Y dwarf stars have sub-zero temperatures, so I became curious how a star like these dies out and if is could go supernova.
Stars of spectral class Y are dim brown dwarfs, with temperatures of about 300-400 K (For comparison, Earth's average temperature is around 288 K, give or take, the surface of the Sun is 5,800 K, and the core of the Sun is 15 million K). Their temperature range means that they don't fuse hydrogen in the same way that "true" stars do. They may fuse deuterium ("heavy hydrogen"); Y dwarfs may not fuse lithium, as other brown dwarfs do, because they are relatively low-mass.
The fact that Y dwarfs (and brown dwarfs, as a whole) don't undergo normal stellar nuclear fusion means that they'll never undergo core-collapse supernovae, which typically happen when an extremely massive star gets to the point of iron fusion and then can no longer generate energy from fusion. Brown dwarfs work completely different; this is not at all a possibility.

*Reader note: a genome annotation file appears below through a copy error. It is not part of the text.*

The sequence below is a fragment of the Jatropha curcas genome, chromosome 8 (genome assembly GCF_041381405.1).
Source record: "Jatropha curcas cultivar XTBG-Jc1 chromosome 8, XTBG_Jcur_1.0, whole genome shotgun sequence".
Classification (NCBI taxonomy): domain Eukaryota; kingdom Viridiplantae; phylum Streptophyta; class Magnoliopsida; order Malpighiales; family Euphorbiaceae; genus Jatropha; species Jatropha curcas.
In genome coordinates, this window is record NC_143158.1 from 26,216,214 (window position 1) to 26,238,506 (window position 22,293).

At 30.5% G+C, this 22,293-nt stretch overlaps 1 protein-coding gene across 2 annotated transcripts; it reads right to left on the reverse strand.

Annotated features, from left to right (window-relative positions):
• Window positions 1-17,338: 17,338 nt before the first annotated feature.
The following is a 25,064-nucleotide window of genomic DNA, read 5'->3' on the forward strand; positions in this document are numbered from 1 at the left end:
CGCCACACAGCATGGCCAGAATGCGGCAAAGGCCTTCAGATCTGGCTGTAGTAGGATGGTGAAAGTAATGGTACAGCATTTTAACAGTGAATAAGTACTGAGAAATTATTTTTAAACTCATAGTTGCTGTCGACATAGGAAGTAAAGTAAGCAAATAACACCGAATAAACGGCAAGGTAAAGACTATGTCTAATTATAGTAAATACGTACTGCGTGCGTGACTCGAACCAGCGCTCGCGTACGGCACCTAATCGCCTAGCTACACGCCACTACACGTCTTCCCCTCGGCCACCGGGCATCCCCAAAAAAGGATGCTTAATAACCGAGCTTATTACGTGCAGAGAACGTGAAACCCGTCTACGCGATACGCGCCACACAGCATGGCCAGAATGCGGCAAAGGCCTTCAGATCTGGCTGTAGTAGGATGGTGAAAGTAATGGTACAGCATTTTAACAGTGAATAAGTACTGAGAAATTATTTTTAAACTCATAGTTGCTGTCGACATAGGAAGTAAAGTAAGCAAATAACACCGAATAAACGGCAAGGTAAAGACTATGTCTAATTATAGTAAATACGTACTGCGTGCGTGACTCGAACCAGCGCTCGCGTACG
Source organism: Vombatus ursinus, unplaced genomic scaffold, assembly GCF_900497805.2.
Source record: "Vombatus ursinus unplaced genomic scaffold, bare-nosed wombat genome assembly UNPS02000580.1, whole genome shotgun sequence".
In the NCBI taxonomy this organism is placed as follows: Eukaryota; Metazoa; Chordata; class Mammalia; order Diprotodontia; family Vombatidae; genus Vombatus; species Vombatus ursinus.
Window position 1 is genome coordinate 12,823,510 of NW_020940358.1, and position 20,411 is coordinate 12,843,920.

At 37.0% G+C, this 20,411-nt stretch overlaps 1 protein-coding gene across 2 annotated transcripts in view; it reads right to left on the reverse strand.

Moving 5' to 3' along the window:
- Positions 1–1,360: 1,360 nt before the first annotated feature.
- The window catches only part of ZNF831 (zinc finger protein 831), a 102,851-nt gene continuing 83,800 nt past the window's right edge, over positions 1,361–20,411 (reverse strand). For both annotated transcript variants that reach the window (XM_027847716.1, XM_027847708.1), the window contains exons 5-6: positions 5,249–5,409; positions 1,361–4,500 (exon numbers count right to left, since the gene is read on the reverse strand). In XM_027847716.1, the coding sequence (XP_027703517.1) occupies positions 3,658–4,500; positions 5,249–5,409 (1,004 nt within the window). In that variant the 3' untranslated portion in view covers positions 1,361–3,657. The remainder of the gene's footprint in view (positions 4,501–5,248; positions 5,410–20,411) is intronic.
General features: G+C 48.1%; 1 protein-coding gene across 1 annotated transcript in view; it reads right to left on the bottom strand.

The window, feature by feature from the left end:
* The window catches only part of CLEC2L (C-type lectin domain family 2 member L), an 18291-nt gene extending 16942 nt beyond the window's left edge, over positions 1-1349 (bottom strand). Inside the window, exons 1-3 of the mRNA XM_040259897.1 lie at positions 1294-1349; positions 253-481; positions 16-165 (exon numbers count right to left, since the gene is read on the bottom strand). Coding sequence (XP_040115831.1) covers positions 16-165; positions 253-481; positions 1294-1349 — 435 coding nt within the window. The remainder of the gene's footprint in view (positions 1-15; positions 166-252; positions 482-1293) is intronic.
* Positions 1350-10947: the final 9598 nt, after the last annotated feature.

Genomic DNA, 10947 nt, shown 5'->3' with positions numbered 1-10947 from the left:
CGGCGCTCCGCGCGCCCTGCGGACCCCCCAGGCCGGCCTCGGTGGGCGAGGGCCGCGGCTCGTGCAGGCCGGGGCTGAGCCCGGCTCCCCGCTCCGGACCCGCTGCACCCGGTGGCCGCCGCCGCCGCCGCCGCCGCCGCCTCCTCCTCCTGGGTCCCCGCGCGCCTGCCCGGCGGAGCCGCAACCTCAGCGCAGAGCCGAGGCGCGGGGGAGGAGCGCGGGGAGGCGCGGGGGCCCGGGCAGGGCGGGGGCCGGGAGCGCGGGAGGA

Instead, they will slowly radiate away their heat until they become extremely dim, via the Kelvin-Helmholtz mechanism. For more information, see the basic example evolutionary tracks on this page; if you're really feeling ambitious, you can try going through these notes to get a better feel for brown dwarf evolution.